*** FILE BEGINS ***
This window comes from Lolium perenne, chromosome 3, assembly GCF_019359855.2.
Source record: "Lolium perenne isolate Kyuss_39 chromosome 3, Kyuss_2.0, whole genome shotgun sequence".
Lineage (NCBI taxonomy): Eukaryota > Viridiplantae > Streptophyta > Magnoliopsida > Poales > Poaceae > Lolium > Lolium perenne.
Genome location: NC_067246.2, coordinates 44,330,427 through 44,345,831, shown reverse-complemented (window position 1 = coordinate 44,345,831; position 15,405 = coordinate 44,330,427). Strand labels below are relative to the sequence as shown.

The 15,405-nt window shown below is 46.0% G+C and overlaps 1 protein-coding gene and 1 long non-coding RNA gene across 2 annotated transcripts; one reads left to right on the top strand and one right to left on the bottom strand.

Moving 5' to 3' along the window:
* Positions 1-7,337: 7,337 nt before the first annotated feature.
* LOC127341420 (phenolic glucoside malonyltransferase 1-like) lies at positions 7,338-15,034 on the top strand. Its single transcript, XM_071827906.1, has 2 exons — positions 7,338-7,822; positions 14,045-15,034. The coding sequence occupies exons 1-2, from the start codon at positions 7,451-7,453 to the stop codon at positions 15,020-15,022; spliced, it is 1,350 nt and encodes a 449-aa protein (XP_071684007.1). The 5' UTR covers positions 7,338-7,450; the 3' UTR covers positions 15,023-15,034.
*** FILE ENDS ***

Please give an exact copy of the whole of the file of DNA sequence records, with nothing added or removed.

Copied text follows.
This window comes from Lolium perenne, chromosome 3, assembly GCF_019359855.2.
Source record: "Lolium perenne isolate Kyuss_39 chromosome 3, Kyuss_2.0, whole genome shotgun sequence".
Lineage (NCBI taxonomy): Eukaryota > Viridiplantae > Streptophyta > Magnoliopsida > Poales > Poaceae > Lolium > Lolium perenne.
Genome location: NC_067246.2, coordinates 44,330,427 through 44,345,831, shown reverse-complemented (window position 1 = coordinate 44,345,831; position 15,405 = coordinate 44,330,427). Strand labels below are relative to the sequence as shown.

The 15,405-nt window shown below is 46.0% G+C and overlaps 1 protein-coding gene and 1 long non-coding RNA gene across 2 annotated transcripts; one reads left to right on the top strand and one right to left on the bottom strand.

Moving 5' to 3' along the window:
* Positions 1-7,337: 7,337 nt before the first annotated feature.
* LOC127341420 (phenolic glucoside malonyltransferase 1-like) lies at positions 7,338-15,034 on the top strand. Its single transcript, XM_071827906.1, has 2 exons — positions 7,338-7,822; positions 14,045-15,034. The coding sequence occupies exons 1-2, from the start codon at positions 7,451-7,453 to the stop codon at positions 15,020-15,022; spliced, it is 1,350 nt and encodes a 449-aa protein (XP_071684007.1). The 5' UTR covers positions 7,338-7,450; the 3' UTR covers positions 15,023-15,034.